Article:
Referring to the lower-left portion of FIG. 6E, sub-block 100A′ of partition 100B′″ includes a starting video unit number or starting block number of four (4), which this portion of FIG. 6E shows as sub-block 98E. Given the header information for current MB 102E′″ that specifies a partition width of 2 (or 8) and the starting block number of four, decoder 26 in general and, MV reconstruction unit 72, in particular, may derive neighboring sub-blocks 98A-98D of top neighboring MB 102A, top-right neighboring MB 102B, partition 100A′″ of current MB 102E, and top-left neighboring MB 102D. Notably, sub-blocks 98A-98D are assigned numbers 14, 10, 1 and 11, respectively.

Given the header information for current MB 102E′″ that specifies a partition width of 2 (or 8) and the starting block number of eight, decoder 26 in general and, MV reconstruction unit 72, in particular, may derive neighboring sub-blocks 98A-98D of partition 100A′″ of current MB 102E′″, partition 102B′″ of current MB 102E′″, and left neighboring MB 102C, respectively. Notably, sub-blocks 98A-98D are assigned numbers 2, 6, 13 and 7, respectively.

Referring to the lower-right portion of FIG. 6E, sub-block 104B′ of partition 100B′″ includes a starting video unit number or starting block number of six (6), which this portion of FIG. 6E shows as sub-block 98E. Given the header information for current MB 102E′″ that specifies a partition width of 2 (or 8) and the starting block number of six, decoder 26 in general and, MV reconstruction unit 72, in particular, may derive neighboring sub-blocks 98A-98D of sub-partition 104A′ included within partition 102B′″, a right neighboring MB (which is unavailable), and partition 100A′″ of current MB 102E′″. Notably, sub-blocks 98A-98D are assigned numbers 4, N/A (to reflect the unavailability of the right neighboring MB), 3 and 1, respectively.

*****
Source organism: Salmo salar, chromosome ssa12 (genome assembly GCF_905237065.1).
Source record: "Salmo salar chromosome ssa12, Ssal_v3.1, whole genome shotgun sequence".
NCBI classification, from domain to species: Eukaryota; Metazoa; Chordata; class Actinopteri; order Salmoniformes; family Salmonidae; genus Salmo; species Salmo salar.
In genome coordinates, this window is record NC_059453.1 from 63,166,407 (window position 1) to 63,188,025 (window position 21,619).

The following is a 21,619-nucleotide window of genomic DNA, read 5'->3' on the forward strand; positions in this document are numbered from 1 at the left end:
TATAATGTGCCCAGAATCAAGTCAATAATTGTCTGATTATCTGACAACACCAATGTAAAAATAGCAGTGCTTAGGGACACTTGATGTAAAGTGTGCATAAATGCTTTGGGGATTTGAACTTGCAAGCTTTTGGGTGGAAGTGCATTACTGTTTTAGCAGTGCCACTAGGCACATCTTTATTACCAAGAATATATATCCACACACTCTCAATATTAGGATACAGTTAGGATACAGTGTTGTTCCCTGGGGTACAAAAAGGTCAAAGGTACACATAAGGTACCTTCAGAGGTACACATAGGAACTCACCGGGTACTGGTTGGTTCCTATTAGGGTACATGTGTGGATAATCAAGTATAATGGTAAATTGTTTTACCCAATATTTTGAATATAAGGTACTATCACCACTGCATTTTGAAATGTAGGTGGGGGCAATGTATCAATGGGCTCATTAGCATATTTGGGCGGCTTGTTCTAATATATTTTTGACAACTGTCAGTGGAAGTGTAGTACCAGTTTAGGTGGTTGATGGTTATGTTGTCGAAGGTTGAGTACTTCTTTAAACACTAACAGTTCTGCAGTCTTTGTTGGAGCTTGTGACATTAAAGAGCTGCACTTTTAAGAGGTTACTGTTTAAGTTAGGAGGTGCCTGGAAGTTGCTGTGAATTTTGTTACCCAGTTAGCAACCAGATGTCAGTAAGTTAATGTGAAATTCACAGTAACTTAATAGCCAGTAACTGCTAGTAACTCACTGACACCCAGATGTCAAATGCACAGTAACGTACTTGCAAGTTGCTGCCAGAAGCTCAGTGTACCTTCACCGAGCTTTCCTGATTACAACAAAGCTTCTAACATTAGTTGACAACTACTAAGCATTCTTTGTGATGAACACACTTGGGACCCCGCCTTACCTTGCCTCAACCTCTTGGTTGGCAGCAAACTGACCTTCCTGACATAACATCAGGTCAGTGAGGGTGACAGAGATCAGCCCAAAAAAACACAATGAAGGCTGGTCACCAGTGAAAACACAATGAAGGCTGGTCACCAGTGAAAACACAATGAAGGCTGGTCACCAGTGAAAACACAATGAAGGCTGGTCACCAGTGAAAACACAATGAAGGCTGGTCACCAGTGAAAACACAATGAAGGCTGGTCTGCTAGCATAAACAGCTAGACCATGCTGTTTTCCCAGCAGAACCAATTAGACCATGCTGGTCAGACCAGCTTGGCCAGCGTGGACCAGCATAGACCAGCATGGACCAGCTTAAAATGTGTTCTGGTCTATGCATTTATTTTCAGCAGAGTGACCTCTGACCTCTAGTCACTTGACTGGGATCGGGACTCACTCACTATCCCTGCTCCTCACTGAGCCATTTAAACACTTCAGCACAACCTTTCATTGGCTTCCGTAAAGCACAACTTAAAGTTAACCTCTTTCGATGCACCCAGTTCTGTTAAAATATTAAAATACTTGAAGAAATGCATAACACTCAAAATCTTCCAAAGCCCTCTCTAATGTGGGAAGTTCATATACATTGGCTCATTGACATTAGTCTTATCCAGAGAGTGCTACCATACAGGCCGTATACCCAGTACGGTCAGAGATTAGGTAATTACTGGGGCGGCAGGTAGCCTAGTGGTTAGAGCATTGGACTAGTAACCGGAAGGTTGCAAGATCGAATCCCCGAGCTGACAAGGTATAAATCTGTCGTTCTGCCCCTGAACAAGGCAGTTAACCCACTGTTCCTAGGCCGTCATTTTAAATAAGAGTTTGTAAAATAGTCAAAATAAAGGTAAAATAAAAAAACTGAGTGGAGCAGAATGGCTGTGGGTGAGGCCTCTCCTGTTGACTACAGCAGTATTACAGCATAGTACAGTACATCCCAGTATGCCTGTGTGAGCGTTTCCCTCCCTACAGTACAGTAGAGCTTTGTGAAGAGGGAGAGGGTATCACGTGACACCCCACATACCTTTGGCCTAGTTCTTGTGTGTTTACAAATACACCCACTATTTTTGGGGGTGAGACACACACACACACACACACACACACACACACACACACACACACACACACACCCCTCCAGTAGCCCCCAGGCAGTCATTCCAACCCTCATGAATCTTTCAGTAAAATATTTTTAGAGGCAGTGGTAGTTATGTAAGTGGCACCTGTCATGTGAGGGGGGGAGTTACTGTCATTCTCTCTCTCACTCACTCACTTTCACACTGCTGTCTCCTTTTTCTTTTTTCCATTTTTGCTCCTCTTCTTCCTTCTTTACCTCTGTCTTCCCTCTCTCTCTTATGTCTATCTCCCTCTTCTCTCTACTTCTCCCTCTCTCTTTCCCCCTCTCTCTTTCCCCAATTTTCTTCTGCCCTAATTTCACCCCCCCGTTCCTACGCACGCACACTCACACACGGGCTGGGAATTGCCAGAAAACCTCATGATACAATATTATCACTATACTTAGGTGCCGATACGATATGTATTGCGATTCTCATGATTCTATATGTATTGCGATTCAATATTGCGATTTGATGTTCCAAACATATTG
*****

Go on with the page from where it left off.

Given the header information for current MB 102E′″ that specifies a partition width of 2 (or 8) and the starting block number of four, decoder 26 in general and, MV reconstruction unit 72, in particular, may derive neighboring sub-blocks 98A-98D of partition 102B′″ of current MB 102E′″, a right neighboring MB (which is unavailable), partition 100C′″ of current MB 102E′″ and partition 100A′″ of current MB 102E′″. Notably, sub-blocks 98A-98D are assigned numbers 6, N/A (to reflect the unavailability of the right neighboring MB), 9 and 3, respectively.

The upper-left portion of FIG. 6F illustrates the geometric relationships between neighboring MBs 102A-102D and sub-partition 104A′ of partition 100C′″. The upper-right portion of FIG. 6F illustrates the geometric relationships between neighboring MBs 102A-102D and sub-partition or sub-block 100B′ of partition 100C′″. The lower-left portion of FIG. 6F illustrates the geometric between neighboring MBs 102A-102D and sub-partition or sub-block 100A′ of partition 100D′″. The lower-right portion of FIG. 6F illustrates the geometric relationships between neighboring MBs 102A-102D and sub-partition or sub-block 100B′ of partition 100D′″.